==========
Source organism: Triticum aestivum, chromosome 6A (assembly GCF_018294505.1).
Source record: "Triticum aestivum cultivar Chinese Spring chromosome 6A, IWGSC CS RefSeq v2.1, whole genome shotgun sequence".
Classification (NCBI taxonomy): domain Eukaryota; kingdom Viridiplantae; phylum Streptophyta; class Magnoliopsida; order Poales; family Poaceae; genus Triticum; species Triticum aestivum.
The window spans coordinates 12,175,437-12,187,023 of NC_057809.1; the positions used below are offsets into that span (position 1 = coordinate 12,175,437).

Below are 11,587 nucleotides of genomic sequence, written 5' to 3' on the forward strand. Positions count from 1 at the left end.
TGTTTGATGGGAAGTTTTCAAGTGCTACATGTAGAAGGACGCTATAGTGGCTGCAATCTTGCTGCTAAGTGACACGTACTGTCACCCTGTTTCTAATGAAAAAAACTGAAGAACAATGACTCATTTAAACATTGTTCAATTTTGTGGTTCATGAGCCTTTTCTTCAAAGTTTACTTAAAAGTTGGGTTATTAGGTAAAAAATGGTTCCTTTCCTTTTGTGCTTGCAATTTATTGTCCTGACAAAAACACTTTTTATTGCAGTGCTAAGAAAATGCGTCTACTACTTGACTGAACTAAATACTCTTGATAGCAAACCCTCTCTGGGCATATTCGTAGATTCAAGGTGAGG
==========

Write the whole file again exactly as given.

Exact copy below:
Source organism: Triticum aestivum, chromosome 6A (assembly GCF_018294505.1).
Source record: "Triticum aestivum cultivar Chinese Spring chromosome 6A, IWGSC CS RefSeq v2.1, whole genome shotgun sequence".
Classification (NCBI taxonomy): domain Eukaryota; kingdom Viridiplantae; phylum Streptophyta; class Magnoliopsida; order Poales; family Poaceae; genus Triticum; species Triticum aestivum.
The window spans coordinates 12,175,437-12,187,023 of NC_057809.1; the positions used below are offsets into that span (position 1 = coordinate 12,175,437).

Below are 11,587 nucleotides of genomic sequence, written 5' to 3' on the forward strand. Positions count from 1 at the left end.
TGTTTGATGGGAAGTTTTCAAGTGCTACATGTAGAAGGACGCTATAGTGGCTGCAATCTTGCTGCTAAGTGACACGTACTGTCACCCTGTTTCTAATGAAAAAAACTGAAGAACAATGACTCATTTAAACATTGTTCAATTTTGTGGTTCATGAGCCTTTTCTTCAAAGTTTACTTAAAAGTTGGGTTATTAGGTAAAAAATGGTTCCTTTCCTTTTGTGCTTGCAATTTATTGTCCTGACAAAAACACTTTTTATTGCAGTGCTAAGAAAATGCGTCTACTACTTGACTGAACTAAATACTCTTGATAGCAAACCCTCTCTGGGCATATTCGTAGATTCAAGGTGAGG